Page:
By now, I was really excited. I was close to starting the engine for the first time since 1999 or 2000. I don't remember when I removed the old wiring. I turned the ignition on and pushed the starter button and the engine coughed. That was the sweetest sound I had heard in a long time. I poured a little gas down the carb and tried again. This time, the engine tried to start. By now, I was ecstatic! I poured more gas in the carb and tried again. This time it actually ran a few seconds before running out of gas. It won't continue to run because of the old gas in the tank and fuel pump.
Unfortunately I had to quit working on it for the day because I had to make my weekly trek from McAlester OK to Wichita KS. I will get back to it hopefully on Aug 24th - 25th and again during the Labor Day weekend. Soon the old Rover will have some new tires and fresh gas and will be on(off) the road again. I can hardly wait.
More Progress - December 26, 2002
The Landie is off the trailer and on the ground for the first time in three and a half years. I have actually driven it a few yards.
The engine now starts and runs without hesitation. However, it does have the exhaust valve on cylinder 3 stuck open. I guess that is my next major project. I have all the parts to repair it, I just need about two days of warm weather (March or April?) That adventure will be reported on in a future update.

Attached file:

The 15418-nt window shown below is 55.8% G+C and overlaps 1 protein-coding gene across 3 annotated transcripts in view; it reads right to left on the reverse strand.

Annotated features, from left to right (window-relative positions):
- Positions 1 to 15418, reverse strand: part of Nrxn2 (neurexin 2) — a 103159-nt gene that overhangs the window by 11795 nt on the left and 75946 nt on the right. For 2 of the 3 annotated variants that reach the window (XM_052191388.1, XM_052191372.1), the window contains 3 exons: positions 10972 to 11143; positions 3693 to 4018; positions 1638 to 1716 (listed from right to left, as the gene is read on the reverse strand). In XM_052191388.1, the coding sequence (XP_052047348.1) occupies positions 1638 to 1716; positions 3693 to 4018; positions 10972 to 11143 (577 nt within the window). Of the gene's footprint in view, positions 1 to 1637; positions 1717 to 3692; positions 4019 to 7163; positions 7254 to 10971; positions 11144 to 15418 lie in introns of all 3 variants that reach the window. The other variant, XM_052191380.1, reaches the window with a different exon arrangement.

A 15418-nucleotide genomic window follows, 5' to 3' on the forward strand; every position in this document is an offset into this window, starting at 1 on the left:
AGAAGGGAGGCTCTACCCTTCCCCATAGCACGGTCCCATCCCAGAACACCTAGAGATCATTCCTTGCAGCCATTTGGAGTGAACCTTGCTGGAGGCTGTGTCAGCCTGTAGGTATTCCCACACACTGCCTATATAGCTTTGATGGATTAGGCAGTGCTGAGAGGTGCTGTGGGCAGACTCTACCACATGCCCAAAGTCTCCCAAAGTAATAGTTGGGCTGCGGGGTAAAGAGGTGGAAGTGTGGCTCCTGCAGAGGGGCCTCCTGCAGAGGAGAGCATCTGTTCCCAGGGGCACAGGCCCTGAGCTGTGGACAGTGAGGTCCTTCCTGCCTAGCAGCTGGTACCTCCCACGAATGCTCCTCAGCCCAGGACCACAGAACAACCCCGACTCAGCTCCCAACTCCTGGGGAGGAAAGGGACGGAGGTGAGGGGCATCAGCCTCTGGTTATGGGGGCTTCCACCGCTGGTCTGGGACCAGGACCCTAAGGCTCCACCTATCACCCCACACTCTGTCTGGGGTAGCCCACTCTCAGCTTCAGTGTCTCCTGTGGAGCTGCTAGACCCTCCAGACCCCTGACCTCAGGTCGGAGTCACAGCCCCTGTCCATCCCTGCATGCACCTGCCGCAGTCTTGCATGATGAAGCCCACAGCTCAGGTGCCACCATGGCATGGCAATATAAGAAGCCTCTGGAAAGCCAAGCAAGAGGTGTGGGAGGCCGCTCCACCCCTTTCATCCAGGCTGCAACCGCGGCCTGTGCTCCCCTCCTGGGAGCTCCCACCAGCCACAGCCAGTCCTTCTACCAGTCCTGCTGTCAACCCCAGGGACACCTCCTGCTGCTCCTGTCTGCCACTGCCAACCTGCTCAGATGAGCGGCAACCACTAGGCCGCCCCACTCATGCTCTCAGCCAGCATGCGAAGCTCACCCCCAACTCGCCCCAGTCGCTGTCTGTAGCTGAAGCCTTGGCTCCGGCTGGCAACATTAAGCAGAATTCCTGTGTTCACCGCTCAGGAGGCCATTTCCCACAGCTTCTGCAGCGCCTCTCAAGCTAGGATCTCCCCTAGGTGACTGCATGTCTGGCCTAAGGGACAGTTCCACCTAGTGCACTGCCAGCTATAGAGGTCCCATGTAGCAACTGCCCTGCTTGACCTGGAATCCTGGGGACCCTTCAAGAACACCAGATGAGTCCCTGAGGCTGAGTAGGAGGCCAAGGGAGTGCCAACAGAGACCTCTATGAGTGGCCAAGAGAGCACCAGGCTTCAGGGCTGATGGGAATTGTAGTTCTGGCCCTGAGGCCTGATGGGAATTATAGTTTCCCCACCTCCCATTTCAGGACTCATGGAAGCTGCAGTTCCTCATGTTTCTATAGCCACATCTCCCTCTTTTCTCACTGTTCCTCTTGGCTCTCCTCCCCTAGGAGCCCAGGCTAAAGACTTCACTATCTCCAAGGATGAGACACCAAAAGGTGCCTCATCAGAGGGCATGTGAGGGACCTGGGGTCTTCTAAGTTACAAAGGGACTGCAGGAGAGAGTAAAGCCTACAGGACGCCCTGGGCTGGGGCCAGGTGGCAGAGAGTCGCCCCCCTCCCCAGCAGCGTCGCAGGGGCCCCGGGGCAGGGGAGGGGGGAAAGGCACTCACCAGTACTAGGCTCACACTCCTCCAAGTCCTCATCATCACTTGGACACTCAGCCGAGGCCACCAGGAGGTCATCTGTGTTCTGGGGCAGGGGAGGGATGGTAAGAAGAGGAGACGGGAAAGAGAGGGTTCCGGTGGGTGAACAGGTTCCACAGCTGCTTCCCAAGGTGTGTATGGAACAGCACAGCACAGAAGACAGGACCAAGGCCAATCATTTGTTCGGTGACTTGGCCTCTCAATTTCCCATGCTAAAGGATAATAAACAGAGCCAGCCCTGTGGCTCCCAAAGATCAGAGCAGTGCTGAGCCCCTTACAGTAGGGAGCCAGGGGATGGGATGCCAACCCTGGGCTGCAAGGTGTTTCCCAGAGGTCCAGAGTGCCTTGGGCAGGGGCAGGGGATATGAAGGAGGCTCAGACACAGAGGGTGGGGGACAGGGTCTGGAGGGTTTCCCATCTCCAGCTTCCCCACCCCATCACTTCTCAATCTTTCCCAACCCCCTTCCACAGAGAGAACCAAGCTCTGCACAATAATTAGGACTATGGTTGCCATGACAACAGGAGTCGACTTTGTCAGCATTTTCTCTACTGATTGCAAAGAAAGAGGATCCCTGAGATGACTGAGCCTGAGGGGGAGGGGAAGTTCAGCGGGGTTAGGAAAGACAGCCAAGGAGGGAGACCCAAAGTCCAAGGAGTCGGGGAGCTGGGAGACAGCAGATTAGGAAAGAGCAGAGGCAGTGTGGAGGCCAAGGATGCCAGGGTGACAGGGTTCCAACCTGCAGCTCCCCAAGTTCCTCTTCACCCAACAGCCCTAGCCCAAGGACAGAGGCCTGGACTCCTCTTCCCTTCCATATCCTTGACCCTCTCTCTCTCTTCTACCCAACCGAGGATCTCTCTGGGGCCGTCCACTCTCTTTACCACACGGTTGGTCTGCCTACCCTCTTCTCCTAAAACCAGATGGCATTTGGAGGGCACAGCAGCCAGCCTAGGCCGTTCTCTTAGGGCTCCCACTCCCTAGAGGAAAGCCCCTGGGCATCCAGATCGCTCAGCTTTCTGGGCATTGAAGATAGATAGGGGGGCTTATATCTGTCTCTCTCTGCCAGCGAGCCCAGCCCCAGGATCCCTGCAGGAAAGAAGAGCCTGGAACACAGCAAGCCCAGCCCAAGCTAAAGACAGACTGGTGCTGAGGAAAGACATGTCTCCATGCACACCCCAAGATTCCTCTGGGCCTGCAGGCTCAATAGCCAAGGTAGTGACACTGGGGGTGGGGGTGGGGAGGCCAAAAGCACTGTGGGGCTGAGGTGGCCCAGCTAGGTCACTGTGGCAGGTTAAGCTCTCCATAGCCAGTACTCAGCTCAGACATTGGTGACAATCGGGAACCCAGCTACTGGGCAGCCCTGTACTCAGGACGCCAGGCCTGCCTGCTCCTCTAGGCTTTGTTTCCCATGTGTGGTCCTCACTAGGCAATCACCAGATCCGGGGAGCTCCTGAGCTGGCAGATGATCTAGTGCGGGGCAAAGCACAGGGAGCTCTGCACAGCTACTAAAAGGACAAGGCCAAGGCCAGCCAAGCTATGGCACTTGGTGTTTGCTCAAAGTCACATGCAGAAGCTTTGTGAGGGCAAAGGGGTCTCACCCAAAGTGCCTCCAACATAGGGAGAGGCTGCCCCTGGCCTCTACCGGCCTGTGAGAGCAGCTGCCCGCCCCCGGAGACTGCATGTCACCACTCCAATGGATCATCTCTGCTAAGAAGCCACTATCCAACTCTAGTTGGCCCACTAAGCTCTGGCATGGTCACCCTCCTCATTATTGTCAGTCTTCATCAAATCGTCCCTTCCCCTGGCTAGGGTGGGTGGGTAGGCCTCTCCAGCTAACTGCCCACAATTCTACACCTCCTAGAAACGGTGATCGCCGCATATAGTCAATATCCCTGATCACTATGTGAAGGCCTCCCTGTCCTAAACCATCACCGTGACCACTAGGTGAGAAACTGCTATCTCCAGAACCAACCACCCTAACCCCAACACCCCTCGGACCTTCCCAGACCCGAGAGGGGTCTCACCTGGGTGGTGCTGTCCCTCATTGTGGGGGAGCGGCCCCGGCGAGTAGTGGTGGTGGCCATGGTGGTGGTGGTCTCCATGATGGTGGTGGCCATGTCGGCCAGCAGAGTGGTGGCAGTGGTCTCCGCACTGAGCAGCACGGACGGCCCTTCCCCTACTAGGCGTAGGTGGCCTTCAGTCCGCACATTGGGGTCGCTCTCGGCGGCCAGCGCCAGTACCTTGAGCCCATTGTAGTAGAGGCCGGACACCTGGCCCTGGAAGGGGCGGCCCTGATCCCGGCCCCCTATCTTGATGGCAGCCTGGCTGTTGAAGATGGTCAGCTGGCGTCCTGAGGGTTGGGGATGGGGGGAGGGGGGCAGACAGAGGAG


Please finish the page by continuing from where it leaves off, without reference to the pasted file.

Last time, I said the ammeter worked. Well, turns out I was only partially right. The ammeter does flicker when the engine is started or when the lights are turned on, but it does not show a charge or drain. I guess there is still some work to do on the charging system. Iím not really sure that the generator is producing electricity.
The fuel gauge works, but the float arm is stiff and doesnít ride up and down with the level of gasoline. At least that should be an easy fix.
The lights work well. The dimmer switch is a bit inconsistent, but that is to be expected for what I suspect is the original one. When I tried the brake lights, they were very dim. I suspect some of the problem was the low state of battery charge.
The transmission is another problem that will have to be fixed. I can only get it into two forward gears, which I think are third and fourth. I believe them to be the two higher gears because I can barely get the Landie moving when I put it in gear. In order to get it moving around in the yard, I had to put it in low range. Reverse gear works fine. I am hoping that some minor adjustments are all that is needed to fix the transmission, but, the way other problems have gone, I doubt if it will be that simple.
The clutch seems to be fine. There is no slipping, shuddering or jerking so far.
That wraps up this report. When the weather warms up (or I get a new house with a garage or shop)(and I am not recalled to active duty again for a war with Iraq) I will start working on it again. Thanks for your interest in my old Land Rover. Hints, stories, comments and suggestions are always welcome.